prince for a day
BECAUSE MENDESERVE A PRESENT TOO.
For all potential brides, the ring is the thing, but following old-fashioned bended-knee proclamations or flash mob proposals, most budding grooms walk away emptyhanded from pledging their troth. As anyone who has had to produce a blue box at the crucial moment is aware, Tiffany & Co. knows a carat, or four, about engagements. Now, the US luxury giant is turning its attention to neglected men. After summoning gay couples to its stores for rings with a groundbreaking advertising campaign, Tiffany & Co. is now targeting grooms of all persuasions with timepieces. “Watches are one of the few items that men feel comfortable marking a special occasion with,” says Andreatta. “With our focus on watch collections, we’re now talking more directly to male customers and we’re finding that many men are wanting to mark events such as engagements and weddings with a watch.” The custom of grooms-inwaiting receiving watches is established in parts of Europe and Korea, and the custom is taking hold in Australia. “We’ve seen the popularity of timepieces for engagement gifts rise over the past couple of years,” says Bill Nolan, retail sales director for Tiffany & Co. Australia. “Women are buying the timepieces to signify one of the couple’s most important moments in their life and ultimately to cherish the memory of their engagement.” Brides who are confident that they are going to make it all the way down the aisle (not recommended for Lindsay Lohan) can invest in engraving their gift. “Personalisation is a popular service we offer at Tiffany & Co.,” says Nolan. “All watches can be handengraved, with popular options including the engagement date or the couple’s initials.” tiffany.com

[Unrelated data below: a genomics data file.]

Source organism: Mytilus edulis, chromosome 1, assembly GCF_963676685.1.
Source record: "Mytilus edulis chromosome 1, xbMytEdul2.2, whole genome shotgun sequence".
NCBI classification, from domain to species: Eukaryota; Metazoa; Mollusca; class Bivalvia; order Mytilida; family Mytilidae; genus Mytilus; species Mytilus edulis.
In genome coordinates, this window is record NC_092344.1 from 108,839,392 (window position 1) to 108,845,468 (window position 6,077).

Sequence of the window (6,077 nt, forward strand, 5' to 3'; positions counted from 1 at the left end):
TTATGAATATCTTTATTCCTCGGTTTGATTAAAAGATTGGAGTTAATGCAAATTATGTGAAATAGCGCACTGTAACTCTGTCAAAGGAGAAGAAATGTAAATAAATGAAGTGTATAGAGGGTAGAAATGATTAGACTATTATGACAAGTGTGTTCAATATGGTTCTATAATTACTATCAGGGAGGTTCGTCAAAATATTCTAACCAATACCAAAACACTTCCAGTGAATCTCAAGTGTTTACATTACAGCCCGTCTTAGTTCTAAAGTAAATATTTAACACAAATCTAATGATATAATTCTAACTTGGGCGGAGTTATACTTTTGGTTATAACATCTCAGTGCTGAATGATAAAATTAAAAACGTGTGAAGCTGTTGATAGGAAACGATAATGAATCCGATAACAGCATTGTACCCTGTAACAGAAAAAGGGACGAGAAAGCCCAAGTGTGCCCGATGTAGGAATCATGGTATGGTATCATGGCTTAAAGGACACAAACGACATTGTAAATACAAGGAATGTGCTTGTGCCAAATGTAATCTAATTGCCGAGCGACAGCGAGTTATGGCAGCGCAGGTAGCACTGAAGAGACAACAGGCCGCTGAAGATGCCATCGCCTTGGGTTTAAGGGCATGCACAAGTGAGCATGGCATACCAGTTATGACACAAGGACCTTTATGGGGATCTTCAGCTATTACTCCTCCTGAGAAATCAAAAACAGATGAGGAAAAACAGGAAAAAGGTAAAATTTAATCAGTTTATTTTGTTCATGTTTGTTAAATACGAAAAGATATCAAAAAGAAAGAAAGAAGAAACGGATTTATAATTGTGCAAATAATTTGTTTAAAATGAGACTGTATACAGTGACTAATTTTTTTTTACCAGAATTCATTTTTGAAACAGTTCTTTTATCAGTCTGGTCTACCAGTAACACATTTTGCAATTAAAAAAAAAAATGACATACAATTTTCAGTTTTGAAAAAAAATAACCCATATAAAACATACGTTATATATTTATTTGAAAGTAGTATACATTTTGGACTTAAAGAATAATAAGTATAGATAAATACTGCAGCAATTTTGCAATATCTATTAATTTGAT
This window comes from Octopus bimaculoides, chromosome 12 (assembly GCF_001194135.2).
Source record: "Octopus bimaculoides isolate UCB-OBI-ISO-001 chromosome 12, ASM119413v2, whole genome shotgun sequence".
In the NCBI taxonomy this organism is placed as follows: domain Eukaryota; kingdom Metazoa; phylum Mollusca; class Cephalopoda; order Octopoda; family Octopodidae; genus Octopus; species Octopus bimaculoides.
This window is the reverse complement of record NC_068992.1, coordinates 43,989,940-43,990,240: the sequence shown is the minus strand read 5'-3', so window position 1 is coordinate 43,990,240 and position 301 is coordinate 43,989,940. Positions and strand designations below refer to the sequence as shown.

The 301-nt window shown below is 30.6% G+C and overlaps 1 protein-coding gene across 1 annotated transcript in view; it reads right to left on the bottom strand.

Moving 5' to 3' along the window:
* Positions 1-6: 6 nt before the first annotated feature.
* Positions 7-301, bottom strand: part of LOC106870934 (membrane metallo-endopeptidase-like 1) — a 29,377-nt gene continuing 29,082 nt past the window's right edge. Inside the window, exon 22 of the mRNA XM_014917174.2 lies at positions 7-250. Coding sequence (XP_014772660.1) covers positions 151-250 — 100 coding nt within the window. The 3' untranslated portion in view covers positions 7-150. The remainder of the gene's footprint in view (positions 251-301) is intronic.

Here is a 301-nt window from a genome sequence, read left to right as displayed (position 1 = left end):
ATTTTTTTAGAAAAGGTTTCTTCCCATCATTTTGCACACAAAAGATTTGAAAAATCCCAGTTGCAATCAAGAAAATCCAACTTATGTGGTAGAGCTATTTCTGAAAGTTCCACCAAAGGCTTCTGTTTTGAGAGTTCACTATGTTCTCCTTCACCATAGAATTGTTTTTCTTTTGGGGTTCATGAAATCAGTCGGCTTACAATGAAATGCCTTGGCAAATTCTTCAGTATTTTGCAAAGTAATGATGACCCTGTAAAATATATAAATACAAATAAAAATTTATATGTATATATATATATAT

STAINLESS STEEL ‘CT60’ WATCH, $11,500, BY TIFFANY & CO..